The Sablon is an area steeped in history, which derives its name from the sandy hill it originated on in the 18th century, and has always retained a privileged status. The most important families settled here, taking advantage of the proximity of the Palace of Brussels, and vied against each other in Frisian handball tournaments, which were often attended by the Belgian monarchs. The Egmont Palace and Hôtel Mérode still bear witness to this glorious past.
The sport is no longer practiced here these days, but the area has built up a remarkable artistic reputation, thanks to the large number of antique shops and galleries on and around the Place du Grand Sablon and the Place du Petit Sablon. A renowned antiques market is held here every weekend, while the so-called “3B” events (the Brussels Non European Art Fair, the Brussels Ancient Art Fair and the Brussels Oriental Art Fair) are organised at regular times throughout the year.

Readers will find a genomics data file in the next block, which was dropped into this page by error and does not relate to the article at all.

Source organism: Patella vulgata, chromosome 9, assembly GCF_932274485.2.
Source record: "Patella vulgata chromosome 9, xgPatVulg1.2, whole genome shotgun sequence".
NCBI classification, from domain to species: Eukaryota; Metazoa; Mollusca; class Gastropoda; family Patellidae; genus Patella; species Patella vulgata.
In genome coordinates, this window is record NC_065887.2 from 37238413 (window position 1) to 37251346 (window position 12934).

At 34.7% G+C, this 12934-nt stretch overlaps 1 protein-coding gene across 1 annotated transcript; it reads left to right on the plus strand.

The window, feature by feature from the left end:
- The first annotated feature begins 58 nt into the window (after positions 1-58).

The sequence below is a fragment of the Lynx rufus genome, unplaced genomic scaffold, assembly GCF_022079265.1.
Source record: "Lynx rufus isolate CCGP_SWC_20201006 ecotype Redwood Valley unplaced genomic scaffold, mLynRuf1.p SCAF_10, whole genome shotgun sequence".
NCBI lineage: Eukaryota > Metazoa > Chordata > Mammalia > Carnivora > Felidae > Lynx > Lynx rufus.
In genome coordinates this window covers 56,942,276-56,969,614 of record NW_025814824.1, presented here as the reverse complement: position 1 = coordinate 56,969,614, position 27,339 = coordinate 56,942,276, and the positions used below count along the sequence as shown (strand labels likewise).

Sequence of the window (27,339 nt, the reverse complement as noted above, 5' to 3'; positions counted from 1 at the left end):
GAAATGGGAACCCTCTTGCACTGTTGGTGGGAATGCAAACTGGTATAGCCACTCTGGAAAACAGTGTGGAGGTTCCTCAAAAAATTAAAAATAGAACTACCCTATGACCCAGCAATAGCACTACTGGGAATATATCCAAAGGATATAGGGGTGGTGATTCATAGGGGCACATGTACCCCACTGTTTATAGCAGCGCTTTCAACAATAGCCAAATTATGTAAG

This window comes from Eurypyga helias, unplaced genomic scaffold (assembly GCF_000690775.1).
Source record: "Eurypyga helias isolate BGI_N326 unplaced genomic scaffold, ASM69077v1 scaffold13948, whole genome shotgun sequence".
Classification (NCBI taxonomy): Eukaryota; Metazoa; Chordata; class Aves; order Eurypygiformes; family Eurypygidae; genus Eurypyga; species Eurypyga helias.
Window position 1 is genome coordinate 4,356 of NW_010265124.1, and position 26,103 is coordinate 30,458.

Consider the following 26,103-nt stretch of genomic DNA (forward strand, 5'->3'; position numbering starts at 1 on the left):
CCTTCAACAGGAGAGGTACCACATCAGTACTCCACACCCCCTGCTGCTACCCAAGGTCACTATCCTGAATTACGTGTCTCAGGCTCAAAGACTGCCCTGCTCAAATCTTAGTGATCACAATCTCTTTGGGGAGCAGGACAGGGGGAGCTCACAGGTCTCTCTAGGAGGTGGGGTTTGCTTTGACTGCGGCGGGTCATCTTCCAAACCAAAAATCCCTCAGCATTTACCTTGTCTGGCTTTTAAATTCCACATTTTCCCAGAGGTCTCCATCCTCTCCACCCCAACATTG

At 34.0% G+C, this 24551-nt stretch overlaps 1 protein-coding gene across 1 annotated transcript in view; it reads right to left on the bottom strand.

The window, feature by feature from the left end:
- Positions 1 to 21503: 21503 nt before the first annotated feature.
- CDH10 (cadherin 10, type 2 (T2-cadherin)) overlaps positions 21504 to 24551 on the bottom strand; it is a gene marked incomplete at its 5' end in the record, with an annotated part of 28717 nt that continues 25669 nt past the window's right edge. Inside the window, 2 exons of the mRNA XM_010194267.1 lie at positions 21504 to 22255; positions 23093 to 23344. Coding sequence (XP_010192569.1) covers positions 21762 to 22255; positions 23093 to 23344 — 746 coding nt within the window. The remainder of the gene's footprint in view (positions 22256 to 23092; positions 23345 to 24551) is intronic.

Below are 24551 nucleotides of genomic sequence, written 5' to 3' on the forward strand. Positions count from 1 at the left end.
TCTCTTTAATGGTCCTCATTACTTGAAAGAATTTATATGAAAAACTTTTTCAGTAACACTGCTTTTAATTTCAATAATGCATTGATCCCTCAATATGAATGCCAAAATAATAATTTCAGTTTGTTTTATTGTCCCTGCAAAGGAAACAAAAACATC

It is certainly also worth paying a visit to pioneer Jan Mot’s gallery in the rue de la Régence or even the Espace Sablon, situated in a magnificent 15th-century building. The area offers more than just visual artists, however, and culinary masters and especially chocolatiers can also be found in abundance. A box of pralines later, we head over to Hortense, a cocktail bar which offers plenty of spirit-related, though perhaps less spiritual, secrets.